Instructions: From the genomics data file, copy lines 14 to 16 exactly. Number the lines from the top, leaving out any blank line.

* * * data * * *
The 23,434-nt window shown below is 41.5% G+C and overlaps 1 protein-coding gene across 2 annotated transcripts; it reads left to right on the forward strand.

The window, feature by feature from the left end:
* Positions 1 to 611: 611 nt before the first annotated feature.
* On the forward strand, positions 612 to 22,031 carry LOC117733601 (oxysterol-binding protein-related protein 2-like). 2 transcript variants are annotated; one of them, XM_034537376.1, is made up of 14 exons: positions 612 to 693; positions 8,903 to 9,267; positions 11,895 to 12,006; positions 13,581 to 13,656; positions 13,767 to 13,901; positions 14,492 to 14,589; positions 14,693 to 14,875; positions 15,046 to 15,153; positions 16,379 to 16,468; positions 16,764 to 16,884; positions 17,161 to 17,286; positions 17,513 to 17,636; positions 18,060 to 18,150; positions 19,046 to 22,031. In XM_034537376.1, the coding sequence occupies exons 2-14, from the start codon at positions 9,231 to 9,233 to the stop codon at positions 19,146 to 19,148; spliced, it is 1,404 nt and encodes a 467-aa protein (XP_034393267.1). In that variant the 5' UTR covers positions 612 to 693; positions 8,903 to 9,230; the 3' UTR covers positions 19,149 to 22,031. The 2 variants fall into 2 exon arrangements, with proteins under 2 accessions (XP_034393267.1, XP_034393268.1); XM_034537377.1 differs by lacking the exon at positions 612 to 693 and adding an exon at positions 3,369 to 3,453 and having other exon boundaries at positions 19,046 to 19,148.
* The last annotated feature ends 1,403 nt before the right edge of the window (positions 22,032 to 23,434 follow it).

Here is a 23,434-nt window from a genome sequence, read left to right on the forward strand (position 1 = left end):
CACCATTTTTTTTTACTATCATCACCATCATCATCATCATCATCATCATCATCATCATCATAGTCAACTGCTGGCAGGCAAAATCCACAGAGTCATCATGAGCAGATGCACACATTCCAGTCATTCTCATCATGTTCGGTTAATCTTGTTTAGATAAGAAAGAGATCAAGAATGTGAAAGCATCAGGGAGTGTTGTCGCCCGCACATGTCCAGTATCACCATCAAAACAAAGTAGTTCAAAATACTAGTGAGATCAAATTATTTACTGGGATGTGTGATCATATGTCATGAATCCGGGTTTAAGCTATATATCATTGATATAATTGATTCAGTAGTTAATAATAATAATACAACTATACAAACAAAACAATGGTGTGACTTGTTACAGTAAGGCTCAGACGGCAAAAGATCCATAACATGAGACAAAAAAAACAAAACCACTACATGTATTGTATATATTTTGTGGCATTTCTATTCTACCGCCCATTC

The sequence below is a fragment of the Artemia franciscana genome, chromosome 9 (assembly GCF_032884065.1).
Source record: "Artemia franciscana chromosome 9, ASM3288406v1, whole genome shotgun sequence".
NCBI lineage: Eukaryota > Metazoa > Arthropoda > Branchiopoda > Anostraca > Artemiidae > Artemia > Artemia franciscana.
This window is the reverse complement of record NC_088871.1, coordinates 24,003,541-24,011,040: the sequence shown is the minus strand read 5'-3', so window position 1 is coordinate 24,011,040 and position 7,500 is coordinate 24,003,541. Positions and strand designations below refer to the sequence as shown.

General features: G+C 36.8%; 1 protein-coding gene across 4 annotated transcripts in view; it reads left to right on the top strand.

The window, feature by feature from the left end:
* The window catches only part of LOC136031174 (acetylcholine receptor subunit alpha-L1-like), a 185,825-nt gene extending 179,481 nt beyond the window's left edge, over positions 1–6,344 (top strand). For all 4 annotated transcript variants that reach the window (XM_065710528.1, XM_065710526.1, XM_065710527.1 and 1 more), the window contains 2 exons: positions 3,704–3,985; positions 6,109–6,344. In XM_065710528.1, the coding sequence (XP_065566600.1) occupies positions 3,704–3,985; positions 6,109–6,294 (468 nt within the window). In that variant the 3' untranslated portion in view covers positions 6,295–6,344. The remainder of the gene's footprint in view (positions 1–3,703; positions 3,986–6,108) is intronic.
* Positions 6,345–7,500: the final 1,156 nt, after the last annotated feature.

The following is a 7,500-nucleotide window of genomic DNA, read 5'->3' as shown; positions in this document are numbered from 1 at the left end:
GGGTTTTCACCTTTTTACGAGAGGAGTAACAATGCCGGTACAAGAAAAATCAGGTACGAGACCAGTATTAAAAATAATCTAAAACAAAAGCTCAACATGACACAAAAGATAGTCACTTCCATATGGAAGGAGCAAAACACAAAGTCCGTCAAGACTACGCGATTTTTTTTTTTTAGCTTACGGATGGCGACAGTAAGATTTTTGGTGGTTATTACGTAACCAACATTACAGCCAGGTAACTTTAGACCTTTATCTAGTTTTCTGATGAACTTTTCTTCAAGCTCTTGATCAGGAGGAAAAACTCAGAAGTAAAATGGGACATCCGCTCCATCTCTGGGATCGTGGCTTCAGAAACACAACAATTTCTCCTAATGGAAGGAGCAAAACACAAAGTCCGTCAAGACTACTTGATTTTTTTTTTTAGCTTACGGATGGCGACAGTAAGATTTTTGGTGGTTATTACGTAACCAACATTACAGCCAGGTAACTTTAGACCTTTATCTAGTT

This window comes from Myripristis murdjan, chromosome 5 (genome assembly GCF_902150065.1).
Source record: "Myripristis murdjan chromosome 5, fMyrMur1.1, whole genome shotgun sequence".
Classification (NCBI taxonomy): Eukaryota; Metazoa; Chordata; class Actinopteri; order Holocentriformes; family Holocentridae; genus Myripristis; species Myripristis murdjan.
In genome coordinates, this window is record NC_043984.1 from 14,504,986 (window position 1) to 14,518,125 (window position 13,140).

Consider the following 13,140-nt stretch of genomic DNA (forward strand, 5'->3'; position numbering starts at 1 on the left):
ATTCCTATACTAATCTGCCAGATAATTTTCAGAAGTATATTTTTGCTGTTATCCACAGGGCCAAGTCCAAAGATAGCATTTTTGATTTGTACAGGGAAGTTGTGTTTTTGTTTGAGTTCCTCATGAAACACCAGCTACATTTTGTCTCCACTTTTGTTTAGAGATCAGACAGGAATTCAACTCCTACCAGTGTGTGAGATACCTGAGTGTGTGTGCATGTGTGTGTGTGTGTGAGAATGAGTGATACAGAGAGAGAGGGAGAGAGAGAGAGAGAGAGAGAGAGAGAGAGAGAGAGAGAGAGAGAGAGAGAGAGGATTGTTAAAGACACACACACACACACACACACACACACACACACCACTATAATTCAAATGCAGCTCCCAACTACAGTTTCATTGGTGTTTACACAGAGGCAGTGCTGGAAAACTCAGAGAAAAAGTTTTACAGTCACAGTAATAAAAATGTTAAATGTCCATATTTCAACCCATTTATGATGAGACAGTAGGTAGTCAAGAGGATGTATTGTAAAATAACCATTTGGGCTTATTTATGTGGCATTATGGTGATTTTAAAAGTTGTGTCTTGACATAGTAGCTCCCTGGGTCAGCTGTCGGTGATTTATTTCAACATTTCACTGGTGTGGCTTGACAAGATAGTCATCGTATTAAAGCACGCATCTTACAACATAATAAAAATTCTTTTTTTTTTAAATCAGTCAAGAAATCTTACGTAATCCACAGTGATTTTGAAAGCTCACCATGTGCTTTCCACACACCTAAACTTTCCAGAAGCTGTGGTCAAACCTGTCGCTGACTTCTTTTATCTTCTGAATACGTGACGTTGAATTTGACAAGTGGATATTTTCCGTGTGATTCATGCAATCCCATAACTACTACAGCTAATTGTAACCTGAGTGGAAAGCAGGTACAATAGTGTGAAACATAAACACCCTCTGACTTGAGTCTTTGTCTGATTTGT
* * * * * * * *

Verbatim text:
* The window catches only part of LOC136031174 (acetylcholine receptor subunit alpha-L1-like), a 185,825-nt gene extending 179,481 nt beyond the window's left edge, over positions 1–6,344 (top strand). For all 4 annotated transcript variants that reach the window (XM_065710528.1, XM_065710526.1, XM_065710527.1 and 1 more), the window contains 2 exons: positions 3,704–3,985; positions 6,109–6,344. In XM_065710528.1, the coding sequence (XP_065566600.1) occupies positions 3,704–3,985; positions 6,109–6,294 (468 nt within the window). In that variant the 3' untranslated portion in view covers positions 6,295–6,344. The remainder of the gene's footprint in view (positions 1–3,703; positions 3,986–6,108) is intronic.
* Positions 6,345–7,500: the final 1,156 nt, after the last annotated feature.

The following is a 7,500-nucleotide window of genomic DNA, read 5'->3' as shown; positions in this document are numbered from 1 at the left end: